Funny You Asked
Is there running water in Maine?
Residents of Portland learned very early on how important running water is to a community. In a devastating series of events, much of the city of Portland burned to the ground in the Great Fire of 1866.
It was the Fourth of July, and fireworks are suspected as the cause. Ironically, on that summer day, most of the fire department was celebrating the holiday with a picnic at Sebago Lake. When they returned hours later, the fire was raging and the ocean was at low tide. Their hoses would not reach the sea water.
The city was lost due in large part to an inadequate water supply for firefighting. Shortly after, city leaders undertook a daunting project to bring clean, fresh water from Sebago Lake some 16 miles away.
Maine is known for its pristine water and vast forests–a quintessential destination for a relaxing, back-to-basics getaway. More importantly, these attributes are critical elements in preserving Maine’s clean, safe, refreshing tap water. Forests act as natural filters, absorbing pollution before rainwater reaches water supplies. And starting with naturally clean water makes our tap water especially delicious. Visitors frequently comment on its cold, clean taste.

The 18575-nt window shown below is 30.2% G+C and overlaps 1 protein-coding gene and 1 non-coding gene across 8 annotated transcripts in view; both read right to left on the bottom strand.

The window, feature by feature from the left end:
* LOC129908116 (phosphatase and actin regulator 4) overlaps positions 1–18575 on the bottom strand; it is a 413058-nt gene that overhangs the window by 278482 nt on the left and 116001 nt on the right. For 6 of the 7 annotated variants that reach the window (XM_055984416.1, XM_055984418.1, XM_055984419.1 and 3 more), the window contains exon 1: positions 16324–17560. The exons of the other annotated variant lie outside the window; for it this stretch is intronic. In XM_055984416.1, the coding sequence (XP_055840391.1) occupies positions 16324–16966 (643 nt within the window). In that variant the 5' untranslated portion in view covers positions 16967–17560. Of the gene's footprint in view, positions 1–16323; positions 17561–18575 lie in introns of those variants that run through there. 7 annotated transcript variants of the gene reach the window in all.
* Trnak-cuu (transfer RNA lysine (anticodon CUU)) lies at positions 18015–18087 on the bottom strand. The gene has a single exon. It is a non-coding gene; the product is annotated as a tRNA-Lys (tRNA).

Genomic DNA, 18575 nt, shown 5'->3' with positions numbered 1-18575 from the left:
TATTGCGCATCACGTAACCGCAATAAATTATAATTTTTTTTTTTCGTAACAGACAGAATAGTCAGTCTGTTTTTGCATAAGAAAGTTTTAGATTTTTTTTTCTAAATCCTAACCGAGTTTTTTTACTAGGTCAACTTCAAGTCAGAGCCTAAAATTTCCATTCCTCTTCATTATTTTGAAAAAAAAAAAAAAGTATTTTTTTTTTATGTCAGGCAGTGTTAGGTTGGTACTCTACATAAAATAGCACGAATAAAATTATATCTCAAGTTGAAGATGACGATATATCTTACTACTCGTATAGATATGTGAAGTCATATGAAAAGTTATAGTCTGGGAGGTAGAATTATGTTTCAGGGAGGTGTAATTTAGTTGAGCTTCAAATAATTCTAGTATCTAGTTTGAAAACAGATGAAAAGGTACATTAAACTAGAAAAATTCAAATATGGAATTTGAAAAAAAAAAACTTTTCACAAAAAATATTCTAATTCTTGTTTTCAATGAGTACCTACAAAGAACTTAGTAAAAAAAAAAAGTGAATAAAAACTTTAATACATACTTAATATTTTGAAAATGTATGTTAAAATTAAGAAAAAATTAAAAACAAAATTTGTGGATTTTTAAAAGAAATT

Not only is Maine’s water clean, but there’s plenty of it!
Two-thirds of Mainers receive water from a water utility. The rest are served by individual wells. Maine’s water supplies are easily and often replenished through ample precipitation. There’s little threat of major droughts and prolonged water restrictions. Maine is also recognized for the special district approach to operating water utilities. Most Maine water systems are governed by an independent board of trustees. Their independence helps ensure they are adequately funded and well run. Portland Water District, for example, has been awarded the Association of Metropolitan Water Agencies’ Gold and Platinum Awards for Achievement due to efficiencies and operational excellence.
Simply put, Maine’s waters systems are one of our state’s greatest assets.
Portland Water District